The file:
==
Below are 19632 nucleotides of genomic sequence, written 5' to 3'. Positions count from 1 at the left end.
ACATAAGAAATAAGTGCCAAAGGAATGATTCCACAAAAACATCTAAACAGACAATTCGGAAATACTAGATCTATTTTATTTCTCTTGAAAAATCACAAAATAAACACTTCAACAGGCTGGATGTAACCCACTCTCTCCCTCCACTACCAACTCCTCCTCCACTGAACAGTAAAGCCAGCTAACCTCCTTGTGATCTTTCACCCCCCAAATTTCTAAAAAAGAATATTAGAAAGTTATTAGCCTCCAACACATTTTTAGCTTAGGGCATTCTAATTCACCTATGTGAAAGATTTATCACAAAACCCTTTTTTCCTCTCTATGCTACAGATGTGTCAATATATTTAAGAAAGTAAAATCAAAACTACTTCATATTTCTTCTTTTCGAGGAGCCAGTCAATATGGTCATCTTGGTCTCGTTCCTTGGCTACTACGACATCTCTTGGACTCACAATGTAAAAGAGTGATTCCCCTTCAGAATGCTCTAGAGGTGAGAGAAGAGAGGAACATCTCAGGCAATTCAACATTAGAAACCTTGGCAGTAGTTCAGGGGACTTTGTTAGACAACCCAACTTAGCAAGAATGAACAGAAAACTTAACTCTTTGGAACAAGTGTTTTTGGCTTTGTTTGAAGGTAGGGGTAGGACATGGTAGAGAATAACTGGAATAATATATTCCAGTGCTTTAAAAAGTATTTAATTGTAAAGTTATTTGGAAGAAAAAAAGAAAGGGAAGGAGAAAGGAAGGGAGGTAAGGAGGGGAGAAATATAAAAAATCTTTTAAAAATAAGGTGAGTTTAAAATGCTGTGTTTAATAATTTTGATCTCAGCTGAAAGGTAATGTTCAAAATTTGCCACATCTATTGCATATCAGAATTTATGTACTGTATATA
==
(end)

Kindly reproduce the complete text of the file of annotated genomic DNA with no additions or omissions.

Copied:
Below are 19632 nucleotides of genomic sequence, written 5' to 3'. Positions count from 1 at the left end.
ACATAAGAAATAAGTGCCAAAGGAATGATTCCACAAAAACATCTAAACAGACAATTCGGAAATACTAGATCTATTTTATTTCTCTTGAAAAATCACAAAATAAACACTTCAACAGGCTGGATGTAACCCACTCTCTCCCTCCACTACCAACTCCTCCTCCACTGAACAGTAAAGCCAGCTAACCTCCTTGTGATCTTTCACCCCCCAAATTTCTAAAAAAGAATATTAGAAAGTTATTAGCCTCCAACACATTTTTAGCTTAGGGCATTCTAATTCACCTATGTGAAAGATTTATCACAAAACCCTTTTTTCCTCTCTATGCTACAGATGTGTCAATATATTTAAGAAAGTAAAATCAAAACTACTTCATATTTCTTCTTTTCGAGGAGCCAGTCAATATGGTCATCTTGGTCTCGTTCCTTGGCTACTACGACATCTCTTGGACTCACAATGTAAAAGAGTGATTCCCCTTCAGAATGCTCTAGAGGTGAGAGAAGAGAGGAACATCTCAGGCAATTCAACATTAGAAACCTTGGCAGTAGTTCAGGGGACTTTGTTAGACAACCCAACTTAGCAAGAATGAACAGAAAACTTAACTCTTTGGAACAAGTGTTTTTGGCTTTGTTTGAAGGTAGGGGTAGGACATGGTAGAGAATAACTGGAATAATATATTCCAGTGCTTTAAAAAGTATTTAATTGTAAAGTTATTTGGAAGAAAAAAAGAAAGGGAAGGAGAAAGGAAGGGAGGTAAGGAGGGGAGAAATATAAAAAATCTTTTAAAAATAAGGTGAGTTTAAAATGCTGTGTTTAATAATTTTGATCTCAGCTGAAAGGTAATGTTCAAAATTTGCCACATCTATTGCATATCAGAATTTATGTACTGTATATA